I’ve just said very much about the world of translation, so let me conclude by talking about something very different from translation—for there are many ways that those in the arts can change lives. In 1973, a young economist named Sebastião Salgado gave up a prestigious and well-paid job at the World Bank to begin a tenuous life as a photographer. At first the work was lowly and poorly paid, but in the 40 years since he decided to change his life, Salgado has photographed more of the world than any other person on Earth. In the process he has won virtually every honor available to photographers.
His work is extraordinary, and if you have never seen it, I encourage you to google the name “Sebastião Salgado” immediately. Every photograph Salgado takes looks as though it comes from an epic, three-hour, blockbuster film, and also from the Bible. The level of detail in each photo is astonishing, and he photographs people as I have never seen them anywhere else. Even in the small reproductions that I have spent hours looking at in books of Salgado’s photos, the sense of enormity is unmistakable—enormity of landscape, enormity of emotion, enormity of the significance of every person he photographs. Salgado’s career has been defined by photographs of the forgotten: communities devastated by drought in Saharan Africa, thousands of Brazilians carrying 100-pound sacks of mud up rickety, ten-story ladders; a sea of people rushing through a train station in India; nomads traveling through the highlands of the Andes.
Salgado’s photographs have brought attention to countless international causes, and they have spotlighted much of the unremarked grace and heroism that exists every day on Earth, but they can sometimes be excruciating to look at. In particular his Saharan series is brutal. I always think of one of a young boy suffering from a famine: he is being weighed, his whole body suspended in a sling, and you can see his bones clearly through his skin. His posture shows such complete abjection—it is an awful sight.
Salgado himself has been deeply affected by the conditions he has seen. In the 2014 film that Wim Wenders made about him, The Salt of the Earth, he reveals the story of his loss of faith in humanity: the breaking point came after witnessing mass murder during the Rwandan genocide, including that of a dear friend, his wife, and his children. “My soul was sick,” Salgado said, “I no longer believed in anything, in any salvation for the human species.” These horrors made him lose his faith in photography and stop his life’s work.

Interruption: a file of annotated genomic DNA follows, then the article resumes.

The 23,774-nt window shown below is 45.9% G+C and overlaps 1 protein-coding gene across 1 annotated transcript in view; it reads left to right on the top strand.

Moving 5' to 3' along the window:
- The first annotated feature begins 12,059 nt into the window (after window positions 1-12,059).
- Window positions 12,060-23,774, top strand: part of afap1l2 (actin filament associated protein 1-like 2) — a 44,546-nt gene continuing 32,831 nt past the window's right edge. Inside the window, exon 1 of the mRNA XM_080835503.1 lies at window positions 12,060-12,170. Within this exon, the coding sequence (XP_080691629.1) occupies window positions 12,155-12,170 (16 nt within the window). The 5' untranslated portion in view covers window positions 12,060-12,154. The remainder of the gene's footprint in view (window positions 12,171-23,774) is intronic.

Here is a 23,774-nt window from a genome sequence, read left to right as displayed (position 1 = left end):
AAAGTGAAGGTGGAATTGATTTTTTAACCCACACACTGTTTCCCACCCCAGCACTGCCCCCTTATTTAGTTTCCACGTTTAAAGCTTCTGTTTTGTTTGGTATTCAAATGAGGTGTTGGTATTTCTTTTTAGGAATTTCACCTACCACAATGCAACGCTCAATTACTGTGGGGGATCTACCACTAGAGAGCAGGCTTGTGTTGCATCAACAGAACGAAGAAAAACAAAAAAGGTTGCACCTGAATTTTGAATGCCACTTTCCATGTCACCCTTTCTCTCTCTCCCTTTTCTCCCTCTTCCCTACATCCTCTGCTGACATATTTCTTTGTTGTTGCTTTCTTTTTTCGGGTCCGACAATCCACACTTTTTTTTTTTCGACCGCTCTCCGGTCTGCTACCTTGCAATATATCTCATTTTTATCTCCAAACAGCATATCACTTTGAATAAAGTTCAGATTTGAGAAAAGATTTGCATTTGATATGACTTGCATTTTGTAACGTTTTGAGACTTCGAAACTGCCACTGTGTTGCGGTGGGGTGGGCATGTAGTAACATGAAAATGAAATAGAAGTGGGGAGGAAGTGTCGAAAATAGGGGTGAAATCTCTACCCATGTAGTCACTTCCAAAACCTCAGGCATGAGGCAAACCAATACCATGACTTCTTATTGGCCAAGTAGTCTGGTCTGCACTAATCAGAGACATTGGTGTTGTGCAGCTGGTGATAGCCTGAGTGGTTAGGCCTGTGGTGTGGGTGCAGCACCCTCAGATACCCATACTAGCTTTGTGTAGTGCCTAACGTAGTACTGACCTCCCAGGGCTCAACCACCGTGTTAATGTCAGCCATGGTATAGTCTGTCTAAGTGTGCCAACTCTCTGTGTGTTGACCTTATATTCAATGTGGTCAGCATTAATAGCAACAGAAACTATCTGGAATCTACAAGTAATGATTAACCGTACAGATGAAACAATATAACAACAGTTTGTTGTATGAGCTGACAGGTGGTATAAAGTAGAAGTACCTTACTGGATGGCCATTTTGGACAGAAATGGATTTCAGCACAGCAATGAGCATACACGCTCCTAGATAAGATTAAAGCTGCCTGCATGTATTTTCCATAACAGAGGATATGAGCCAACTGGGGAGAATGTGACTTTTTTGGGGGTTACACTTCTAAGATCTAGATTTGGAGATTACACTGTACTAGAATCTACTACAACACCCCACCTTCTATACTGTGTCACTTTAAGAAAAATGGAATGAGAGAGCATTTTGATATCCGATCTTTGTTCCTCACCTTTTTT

Salgado’s response to this crisis of faith was to plant trees. After years of hard work, he and his wife, Lélia, had reforested some 17,000 acres of devastated Brazilian rain forest with more than 4 million trees. These years of restoring life to a devastated part of Brazil helped Salgado to see enough good in the world to resume photography, and in 2002 he embarked on a momentous project titled Genesis. For eight years he traveled to some of the most remote places on the Earth, capturing natural beauty all throughout the world.
The artistic world thrives on utopian visions like these. To find a life in the arts requires indisputable hope and optimism, for it is a vocation that sits uneasily within the prevailing capitalist culture. I think we are all hopeful people, and I think right now we need to call on that part of ourselves to believe in our country and make it what we want it to be. I would like to ask that everybody reading this take some step, big or small, to reveal and encourage the America that we live in—the true face of this country, and the America that will still be here long after the tides of hate, resentment, and buffoonery have subsided.
Utopian Visions to Help See the World Anew
Workers · Genesis
Understanding a Photograph
The Man Between: Michael Henry Heim and a Life in Translation
Eds. Esther Allen, Sean Cotter, Russell Scott Valentino
Hope in the Dark
Trace: Memory, History, Race, and the American Landscape
Education for Critical Consciousness